Intel is ever present with any edition of the Newark Advocate. There seems to be an entire industry devoted to the anticipation of an event being more important than the event itself (which may account for the eventual lack of actual planning since the anticipation of the event displaces the event itself. We rather prefer to plan for the anticipation). This characteristic of the American culture is to account for OSU football (and back to school) occurring in July, Halloween in September and Christmas at Halloween!  What was missing in the local news this past week was of a Newark March For Our Lives event. Although Newark took part in the original, this past week’s non existent event may be attributed to lack of institution, or interest. Unlike interest, which can wax and wane, institution covers the irregularities and gaps to provide a structure for the repetition of events like March For Our Lives. But then again, who funds our institutions has proven to be determinate of what the interest is. Nationally, in the news this past week, there was the initial presentation of the January 6 commission. Conservative critics, like David Brooks, say the effort is wasted – too much focus on the past, not enough addressed to rectifying the divisiveness of the present through future solutions. Analysis indicates the findings of this congressional commission to be akin to a lifeline. Without it there is absolutely no possibility of bridging the divide. Its findings provide a slender thread of closure. Would you prefer a lifeline of truth and facts, or one composed of lies? The same “emphasis of the future” was the criticism of South Africa’s Truth and Reconciliation commission’s activities. Focused on the past, it did provide a tangible basis for going forward. Analogous to this is our present Jan 6 commission in Washington. Sure, it would be great if the entrepreneurs of the insurgency were jailed. Without being cynical, but rather realistic, no one was ever jailed for the 2008 financial meltdown. Also no truth and justice commission investigated it. Maybe if there had been such an actual, in depth, day by day analysis, it wouldn’t be so difficult to locate the source of today’s out of hand economic inflation. Dealing with the uncomfortable at hand tends to lessen the recurrence in the future. But then again, American culture is all about anticipation, and the future.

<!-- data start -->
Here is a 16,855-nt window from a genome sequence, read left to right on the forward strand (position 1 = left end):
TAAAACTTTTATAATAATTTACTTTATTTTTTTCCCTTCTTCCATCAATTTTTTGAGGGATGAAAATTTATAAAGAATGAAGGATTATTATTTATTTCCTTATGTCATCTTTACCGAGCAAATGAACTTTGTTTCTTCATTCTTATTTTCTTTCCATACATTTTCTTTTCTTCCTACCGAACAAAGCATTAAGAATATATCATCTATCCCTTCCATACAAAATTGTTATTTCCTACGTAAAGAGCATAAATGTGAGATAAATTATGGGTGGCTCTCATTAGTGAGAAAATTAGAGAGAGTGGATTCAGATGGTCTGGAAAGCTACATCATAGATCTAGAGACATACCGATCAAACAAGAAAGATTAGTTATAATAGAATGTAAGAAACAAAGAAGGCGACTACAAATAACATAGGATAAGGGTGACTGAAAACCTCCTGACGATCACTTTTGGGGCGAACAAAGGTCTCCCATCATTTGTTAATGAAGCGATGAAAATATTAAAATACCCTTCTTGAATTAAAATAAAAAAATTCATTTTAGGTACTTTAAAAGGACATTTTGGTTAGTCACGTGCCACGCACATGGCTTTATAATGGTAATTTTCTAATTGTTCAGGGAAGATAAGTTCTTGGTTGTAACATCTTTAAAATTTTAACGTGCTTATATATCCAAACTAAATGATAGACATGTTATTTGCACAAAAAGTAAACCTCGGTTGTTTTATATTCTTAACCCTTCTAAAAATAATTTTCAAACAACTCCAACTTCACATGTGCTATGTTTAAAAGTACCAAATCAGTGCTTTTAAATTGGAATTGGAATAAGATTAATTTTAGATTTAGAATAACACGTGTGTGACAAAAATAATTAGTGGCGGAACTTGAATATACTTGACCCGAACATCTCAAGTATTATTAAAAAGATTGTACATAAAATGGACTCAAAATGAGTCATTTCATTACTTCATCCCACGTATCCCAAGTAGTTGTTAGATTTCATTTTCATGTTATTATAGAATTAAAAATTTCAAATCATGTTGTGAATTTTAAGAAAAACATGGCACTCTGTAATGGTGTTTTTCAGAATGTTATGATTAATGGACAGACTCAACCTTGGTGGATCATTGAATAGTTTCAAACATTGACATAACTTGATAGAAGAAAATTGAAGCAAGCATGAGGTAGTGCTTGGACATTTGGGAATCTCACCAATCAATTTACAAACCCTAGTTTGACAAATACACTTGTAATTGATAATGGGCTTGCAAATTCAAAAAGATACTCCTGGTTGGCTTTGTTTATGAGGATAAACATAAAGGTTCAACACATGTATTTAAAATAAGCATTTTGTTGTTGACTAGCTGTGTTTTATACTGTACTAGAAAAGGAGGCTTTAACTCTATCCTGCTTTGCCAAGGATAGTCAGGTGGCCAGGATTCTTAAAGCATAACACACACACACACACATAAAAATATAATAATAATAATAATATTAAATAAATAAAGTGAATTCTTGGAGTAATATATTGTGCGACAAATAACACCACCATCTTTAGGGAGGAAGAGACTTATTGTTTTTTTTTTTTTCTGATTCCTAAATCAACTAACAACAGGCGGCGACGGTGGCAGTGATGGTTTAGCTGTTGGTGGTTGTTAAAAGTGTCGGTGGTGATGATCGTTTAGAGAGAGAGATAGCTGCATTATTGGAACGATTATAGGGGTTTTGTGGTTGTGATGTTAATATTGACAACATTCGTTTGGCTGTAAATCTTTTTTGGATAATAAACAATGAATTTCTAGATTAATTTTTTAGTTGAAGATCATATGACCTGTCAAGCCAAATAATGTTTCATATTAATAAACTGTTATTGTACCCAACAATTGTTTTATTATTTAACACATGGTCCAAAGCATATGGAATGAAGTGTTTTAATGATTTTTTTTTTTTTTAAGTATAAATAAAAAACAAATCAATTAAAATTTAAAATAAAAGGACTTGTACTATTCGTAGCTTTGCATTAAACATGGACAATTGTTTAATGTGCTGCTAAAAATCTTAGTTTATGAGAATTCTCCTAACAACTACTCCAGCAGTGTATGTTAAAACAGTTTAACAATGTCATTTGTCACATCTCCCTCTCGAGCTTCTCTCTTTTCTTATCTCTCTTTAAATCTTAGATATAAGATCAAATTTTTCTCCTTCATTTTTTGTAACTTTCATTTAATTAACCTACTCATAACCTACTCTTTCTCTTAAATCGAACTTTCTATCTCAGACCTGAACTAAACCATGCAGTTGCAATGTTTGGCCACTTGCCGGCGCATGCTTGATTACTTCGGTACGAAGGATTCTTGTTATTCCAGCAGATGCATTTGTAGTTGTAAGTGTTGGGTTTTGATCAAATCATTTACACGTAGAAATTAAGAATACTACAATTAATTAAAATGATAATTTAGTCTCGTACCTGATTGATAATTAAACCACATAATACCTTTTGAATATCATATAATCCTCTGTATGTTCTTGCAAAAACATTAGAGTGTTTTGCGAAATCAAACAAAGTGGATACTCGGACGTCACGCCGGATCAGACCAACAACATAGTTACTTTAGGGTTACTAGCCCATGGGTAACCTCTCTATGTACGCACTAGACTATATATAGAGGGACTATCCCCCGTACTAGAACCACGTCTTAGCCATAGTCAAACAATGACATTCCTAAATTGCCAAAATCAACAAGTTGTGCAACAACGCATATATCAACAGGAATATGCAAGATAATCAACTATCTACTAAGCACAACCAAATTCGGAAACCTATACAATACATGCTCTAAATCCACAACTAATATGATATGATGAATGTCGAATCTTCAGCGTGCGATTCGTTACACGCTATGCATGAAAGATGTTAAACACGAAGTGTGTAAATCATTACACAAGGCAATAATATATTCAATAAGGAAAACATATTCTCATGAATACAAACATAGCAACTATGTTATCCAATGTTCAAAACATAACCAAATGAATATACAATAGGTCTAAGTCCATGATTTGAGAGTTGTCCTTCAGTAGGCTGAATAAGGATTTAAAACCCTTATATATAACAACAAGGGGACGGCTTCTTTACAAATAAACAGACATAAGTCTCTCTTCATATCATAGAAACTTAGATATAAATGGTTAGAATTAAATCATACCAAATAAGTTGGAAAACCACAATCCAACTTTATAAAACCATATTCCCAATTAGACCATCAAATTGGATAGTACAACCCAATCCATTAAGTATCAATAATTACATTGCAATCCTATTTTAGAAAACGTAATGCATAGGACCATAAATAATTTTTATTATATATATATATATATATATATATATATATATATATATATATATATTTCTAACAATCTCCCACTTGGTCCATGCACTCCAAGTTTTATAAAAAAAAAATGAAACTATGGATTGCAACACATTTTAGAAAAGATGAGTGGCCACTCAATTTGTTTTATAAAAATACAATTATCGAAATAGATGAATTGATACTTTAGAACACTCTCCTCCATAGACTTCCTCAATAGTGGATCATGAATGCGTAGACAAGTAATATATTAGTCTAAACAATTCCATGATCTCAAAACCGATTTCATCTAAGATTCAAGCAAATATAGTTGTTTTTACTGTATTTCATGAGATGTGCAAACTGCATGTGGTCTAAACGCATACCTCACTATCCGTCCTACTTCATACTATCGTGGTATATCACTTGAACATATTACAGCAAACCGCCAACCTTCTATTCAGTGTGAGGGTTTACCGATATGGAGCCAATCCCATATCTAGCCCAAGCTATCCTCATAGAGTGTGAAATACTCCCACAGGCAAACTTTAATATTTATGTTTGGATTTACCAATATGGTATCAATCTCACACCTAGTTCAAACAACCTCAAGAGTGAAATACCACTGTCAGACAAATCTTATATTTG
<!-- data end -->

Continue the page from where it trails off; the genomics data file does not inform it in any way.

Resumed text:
The Sound Of Silence

June 1, 2022